Monday, January 21, 2013

Django Freeman, Oskar Schindler, and the Atomic Bomb

There are questions in this world that cannot be answered and many times they are raised by art.  Most of the time it is intentional but sometimes the question comes from the devices of the art itself.  Recently, Django Unchained raised the question, quite unintentionally, about what kind of history can be used as backdrop for story.   Django Unchained has been called a revenge fantasy and a spaghetti western and both of those have a little truth to them though, in the end, it is more a love story told through those genre conventions than anything else.  The problem is, or the problem that some people have with the movie is, comes with the historical reality of slavery used as a propellant for the story.  Some notable commentators on the subject, like director Spike Lee, find the idea offensive on the face of it and refuse to even see the movie. It is difficult to engage in a discussion about a movie one hasn't seen but for Lee, I suppose, the offense is too high to risk seeing it.  Tavis Smiley agrees.  On the other hand, how much harm can come to two grown men watching a two hour and forty five minute movie if the end result means they will be taken more seriously in their arguments?  It seems a no-brainer - see the goddamn movie, it won't kill you.  The two questions at the center of it all are simple:  First, how and when can a movie use history as a backdrop without causing offense?  Second, who gives a damn?


Both questions are as important as they are virtually unanswerable.  Let's say a filmmaker decides to use the horrifying event of the dropping of the atomic bomb on Hiroshima as a backdrop to a story of a troubled relationship.  And let's further say that the relationship story is treated with utter solemnity and the subject, of both the relationship and the bombing, are treated with respect.   In that case, you probably have Hiroshima, Mon Amour and won't find too many people taking offense at the use of such a disturbing event in the service of a fictional story.  If, on the other hand, the events of Hiroshima were used in a flippant or callous way, in the service of a tawdry sex comedy, things might be viewed differently.  Audiences might ask, "Couldn't you have come up with a different backdrop for your story than that?"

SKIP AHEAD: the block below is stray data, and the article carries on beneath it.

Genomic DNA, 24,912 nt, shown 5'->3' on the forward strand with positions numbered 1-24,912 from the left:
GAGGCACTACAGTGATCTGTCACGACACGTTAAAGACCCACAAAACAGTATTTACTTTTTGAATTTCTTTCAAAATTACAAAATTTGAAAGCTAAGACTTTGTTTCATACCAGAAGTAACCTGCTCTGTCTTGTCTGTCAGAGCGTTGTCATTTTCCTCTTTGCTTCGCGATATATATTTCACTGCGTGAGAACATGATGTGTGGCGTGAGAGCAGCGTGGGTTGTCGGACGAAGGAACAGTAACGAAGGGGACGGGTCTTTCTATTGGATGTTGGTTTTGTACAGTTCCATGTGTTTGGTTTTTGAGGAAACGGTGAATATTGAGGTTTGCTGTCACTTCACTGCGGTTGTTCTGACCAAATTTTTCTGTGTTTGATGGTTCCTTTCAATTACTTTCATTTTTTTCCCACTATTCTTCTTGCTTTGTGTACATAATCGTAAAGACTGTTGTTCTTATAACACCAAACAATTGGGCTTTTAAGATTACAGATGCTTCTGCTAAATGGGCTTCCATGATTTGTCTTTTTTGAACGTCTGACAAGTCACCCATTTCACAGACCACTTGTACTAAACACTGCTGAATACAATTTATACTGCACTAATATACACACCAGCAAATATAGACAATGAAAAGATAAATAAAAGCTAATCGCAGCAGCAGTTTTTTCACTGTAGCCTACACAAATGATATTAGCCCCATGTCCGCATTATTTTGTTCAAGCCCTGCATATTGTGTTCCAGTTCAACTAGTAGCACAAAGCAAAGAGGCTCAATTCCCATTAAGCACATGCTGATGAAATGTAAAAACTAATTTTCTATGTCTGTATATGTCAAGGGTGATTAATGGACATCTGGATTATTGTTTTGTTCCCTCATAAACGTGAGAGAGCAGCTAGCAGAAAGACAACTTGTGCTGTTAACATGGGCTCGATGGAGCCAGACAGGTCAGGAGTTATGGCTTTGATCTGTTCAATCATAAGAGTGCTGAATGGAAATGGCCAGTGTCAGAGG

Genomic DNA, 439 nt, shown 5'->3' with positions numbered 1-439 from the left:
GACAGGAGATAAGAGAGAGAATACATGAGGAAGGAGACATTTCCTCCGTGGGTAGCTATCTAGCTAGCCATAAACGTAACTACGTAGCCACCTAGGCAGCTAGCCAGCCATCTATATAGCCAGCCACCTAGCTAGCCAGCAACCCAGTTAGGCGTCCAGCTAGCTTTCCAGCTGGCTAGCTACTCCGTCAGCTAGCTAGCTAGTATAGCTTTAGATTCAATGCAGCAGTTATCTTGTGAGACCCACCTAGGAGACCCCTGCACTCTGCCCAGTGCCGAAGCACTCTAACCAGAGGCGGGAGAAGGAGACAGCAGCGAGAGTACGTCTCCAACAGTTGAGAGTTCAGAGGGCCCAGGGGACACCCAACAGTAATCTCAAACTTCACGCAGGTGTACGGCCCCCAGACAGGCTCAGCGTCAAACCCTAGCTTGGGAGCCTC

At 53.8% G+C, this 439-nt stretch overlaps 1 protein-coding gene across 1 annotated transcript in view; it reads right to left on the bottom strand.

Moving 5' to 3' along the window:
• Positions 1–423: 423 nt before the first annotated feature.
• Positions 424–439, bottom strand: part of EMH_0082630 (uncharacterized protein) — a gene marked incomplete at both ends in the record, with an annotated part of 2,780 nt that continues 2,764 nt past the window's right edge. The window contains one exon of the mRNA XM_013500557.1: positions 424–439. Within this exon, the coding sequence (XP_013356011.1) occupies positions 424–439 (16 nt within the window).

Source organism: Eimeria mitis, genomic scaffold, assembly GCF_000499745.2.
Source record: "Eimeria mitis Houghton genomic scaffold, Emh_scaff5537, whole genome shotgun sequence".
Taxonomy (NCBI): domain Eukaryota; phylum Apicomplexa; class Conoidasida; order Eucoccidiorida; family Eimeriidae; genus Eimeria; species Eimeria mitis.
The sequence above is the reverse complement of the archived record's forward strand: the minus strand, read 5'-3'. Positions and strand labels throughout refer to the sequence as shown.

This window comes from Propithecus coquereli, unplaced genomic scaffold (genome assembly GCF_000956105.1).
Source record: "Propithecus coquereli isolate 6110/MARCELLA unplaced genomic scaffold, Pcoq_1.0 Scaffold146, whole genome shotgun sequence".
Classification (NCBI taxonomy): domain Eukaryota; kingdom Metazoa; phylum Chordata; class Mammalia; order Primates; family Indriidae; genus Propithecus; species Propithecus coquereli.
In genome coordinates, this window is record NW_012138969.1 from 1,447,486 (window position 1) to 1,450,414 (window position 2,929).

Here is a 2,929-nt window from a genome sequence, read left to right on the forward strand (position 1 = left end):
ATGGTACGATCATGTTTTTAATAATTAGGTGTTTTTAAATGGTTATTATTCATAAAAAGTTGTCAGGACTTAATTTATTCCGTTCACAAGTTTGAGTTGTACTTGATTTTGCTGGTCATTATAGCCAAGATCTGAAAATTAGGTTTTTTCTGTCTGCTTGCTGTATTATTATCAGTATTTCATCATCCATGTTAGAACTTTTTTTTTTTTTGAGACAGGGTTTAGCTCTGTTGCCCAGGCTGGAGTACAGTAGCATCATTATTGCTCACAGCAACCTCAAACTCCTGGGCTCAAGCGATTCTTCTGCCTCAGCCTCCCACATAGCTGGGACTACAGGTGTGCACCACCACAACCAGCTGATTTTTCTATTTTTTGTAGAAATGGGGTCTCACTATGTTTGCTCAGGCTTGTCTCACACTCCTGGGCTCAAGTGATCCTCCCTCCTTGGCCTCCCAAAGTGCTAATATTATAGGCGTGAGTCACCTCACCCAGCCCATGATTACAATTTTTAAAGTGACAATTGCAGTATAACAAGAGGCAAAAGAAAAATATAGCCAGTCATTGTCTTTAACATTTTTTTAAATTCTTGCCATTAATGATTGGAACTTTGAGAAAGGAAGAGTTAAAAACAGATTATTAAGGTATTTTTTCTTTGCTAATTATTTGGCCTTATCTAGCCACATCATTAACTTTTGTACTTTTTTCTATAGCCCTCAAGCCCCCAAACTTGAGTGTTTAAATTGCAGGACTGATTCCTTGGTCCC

Or sometimes, the backdrop is so incidental that it seems wrong to use something so important for something so unimportant.  For instance, when I watched Shutter Island a couple of years back, I remember thinking, "Dachua, huh?  You had to use Dachau for a minor story backdrop?  Couldn't just turn it into watching a soldier die in a building after a battle?  Why?"  I wasn't hideously offended but, well, it just seemed a bit off.  That is to say, there are certain events in history that are so overwhelmingly awful that we owe it to them, if we use them at all in our stories, to make the story about them, period.  If I'm going to use the Holocaust in my movie then my movie better goddamn well be about the Holocaust.  It can occur inside the camps or years after (The Pawnbroker, Sophie's Choice) but the end result is, it better be about it and not used as some clever way of giving our lead character some deeper back-story.